With control of Congress up for grabs in November, several rich donors are already lining up to spend big in districts they may never even visit, let alone step into the local voting booth.
Campaign contributions from these long-distance donors are already flooding into some of the most competitive districts in the country, hoping to sway the outcome of the midterms.
Just as much of this campaign cash is coming from just a handful of individuals, the biggest of those donors are concentrated in just a few areas of the country.
As of the first quarter, the 100 top individual donors to the upcoming House and Senate elections contributed a combined $154 million, according to a tally of campaign finance records by the Center for Responsive Politics. Of that amount, more than half came from just the top 12 donors on the list.
So far in this cycle, about two-thirds of all individual political campaign contributions of $200 or more have come from about one-quarter of 1 percent of American voters. (Smaller contributions are not required to be itemized with the donor's name and address.)
Overall, individual contributions represent nearly three-quarters of direct campaign spending reported to the Federal Election Commission. The rest comes from political committees that bundle contributions and disburse them to candidates. Most of the biggest committees are based in Washington, D.C., which remains the geographic center of American campaign finance.
Many of the top 100 individual donors are clustered in just a few other major metro areas, including New York, Chicago, San Francisco, Los Angeles and South Florida.
As a group, they tilt a bit more toward Republican and conservative candidates, according to the CRP data. So far, about $83 million has been spent on right-leaning candidates, compared with $65 million for Democrats and liberals.
Here are the major metro areas with the biggest pools of long-distance donors.
Not surprisingly, the nation's financial capital is also the center of campaign cash supplied by individual donors.
So far this cycle, financier George Soros tops the list, with more than $7 million in donations to Democratic committees and candidates. Billionaire investor Robert Mercer, a backer of conservative causes and the Trump campaign, is also a major donor in this cycle, along with his wife, Diana.
On the Democratic side, James Simons, Mercer's one-time business partner at hedge fund Renaissance Technologies, is among New York's top donors, along with his wife.
Chicago's biggest individual Republican donor, by a healthy margin, is Richard Uihlein, a Chicago businessman who founded a shipping company with his wife in 1980 after working for a family packaging business founded by his father.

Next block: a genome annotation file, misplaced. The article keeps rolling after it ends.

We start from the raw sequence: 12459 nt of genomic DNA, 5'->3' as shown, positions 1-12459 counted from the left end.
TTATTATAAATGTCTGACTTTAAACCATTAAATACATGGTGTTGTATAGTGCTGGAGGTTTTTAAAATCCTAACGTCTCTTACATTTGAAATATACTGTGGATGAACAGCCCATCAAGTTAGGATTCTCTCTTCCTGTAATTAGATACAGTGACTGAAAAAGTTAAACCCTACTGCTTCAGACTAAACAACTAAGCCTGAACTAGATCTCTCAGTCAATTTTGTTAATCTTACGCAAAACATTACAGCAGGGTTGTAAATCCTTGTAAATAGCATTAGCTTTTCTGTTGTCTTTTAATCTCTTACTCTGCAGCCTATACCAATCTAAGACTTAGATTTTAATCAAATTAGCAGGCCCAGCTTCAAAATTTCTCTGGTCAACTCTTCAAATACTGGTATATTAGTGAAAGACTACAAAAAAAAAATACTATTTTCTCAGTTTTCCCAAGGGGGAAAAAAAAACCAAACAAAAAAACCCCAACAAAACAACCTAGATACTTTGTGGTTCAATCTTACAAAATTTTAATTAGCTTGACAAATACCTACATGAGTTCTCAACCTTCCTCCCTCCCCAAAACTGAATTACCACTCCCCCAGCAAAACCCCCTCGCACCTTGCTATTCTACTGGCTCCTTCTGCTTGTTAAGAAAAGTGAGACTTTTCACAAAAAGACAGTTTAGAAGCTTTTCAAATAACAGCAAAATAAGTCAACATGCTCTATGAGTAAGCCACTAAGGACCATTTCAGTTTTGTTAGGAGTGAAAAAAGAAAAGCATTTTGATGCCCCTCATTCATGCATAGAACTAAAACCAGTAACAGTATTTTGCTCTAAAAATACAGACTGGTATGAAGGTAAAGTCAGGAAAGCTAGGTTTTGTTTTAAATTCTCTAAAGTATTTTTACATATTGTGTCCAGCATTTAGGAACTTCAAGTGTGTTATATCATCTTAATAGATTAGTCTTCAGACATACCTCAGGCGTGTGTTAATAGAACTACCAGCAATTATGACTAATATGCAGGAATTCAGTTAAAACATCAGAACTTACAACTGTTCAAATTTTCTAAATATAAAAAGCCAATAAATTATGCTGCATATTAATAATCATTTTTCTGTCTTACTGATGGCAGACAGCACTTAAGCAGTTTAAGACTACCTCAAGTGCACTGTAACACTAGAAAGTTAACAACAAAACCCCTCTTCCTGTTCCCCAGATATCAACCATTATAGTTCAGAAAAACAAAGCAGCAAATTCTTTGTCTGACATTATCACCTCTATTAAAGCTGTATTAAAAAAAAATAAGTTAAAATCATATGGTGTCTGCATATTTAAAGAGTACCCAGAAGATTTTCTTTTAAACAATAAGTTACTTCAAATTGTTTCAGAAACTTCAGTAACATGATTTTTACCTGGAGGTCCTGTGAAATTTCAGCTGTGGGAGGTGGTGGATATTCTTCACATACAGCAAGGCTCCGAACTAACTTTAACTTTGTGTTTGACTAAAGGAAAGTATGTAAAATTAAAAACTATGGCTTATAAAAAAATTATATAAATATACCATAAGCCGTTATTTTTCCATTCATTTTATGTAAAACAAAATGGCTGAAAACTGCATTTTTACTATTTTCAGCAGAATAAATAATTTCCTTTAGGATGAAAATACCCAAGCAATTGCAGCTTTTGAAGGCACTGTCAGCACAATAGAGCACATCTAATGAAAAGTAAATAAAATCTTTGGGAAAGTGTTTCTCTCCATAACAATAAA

So far in this election cycle, Uihlein and his wife have contributed more than $21 million to Republican and conservative candidates. Since 2010, Uihlein has given nearly $50 million to political organizations, according to Federal Election Commission records compiled by Ballotpedia.
Chicago is also home to Newsweb Chairman Fred Eychaner, a media entrepreneur who has given $4.6 million to Democratic candidates and committees so far this cycle.
San Francisco's biggest individual donors, Tom Steyer and his wife, have spent nearly $16 million in the current cycle to support Democratic and liberal candidates, according to CRP. Steyer, a San Francisco investor who retired in 2012 to focus on politics, spent more than $73 million in 2014 and roughly $100 million in 2016, according to Ballotpedia.
Steyer is also leading an initiative called Need to Impeach,which is geared toward influencing Congress to impeach President Donald Trump.
Billionaire real estate broker George Marcus and his wife have given $4.3 million to Democrats, as of the end of the first quarter.
Other top San Francisco donors include LinkedIn co-founder Reid Hoffman and online brokerage founder Charles Schwab.
South Florida, which includes Miami, is home to a number of top long-distance political donors, along with other wealthy individuals who enjoy living in one of the seven U.S. states that don't collect income taxes.
Financier Donald Sussman, founder of the hedge fund Paloma Partners, so far tops the list of individual donors in the Sunshine State with more than $8 million in donations to Democratic political candidates and committees.
Other Renaissance Technologies investors, Henry Laufer and his wife, have contributed nearly $3 million to Democrats.
Brothers Jude and Christopher Reyes, founders of a Chicago-based beer and food distributor, have given more than $1 million between them to Republican candidates and committees.
Here are other metro areas that other top long-distance donors reported as their home base.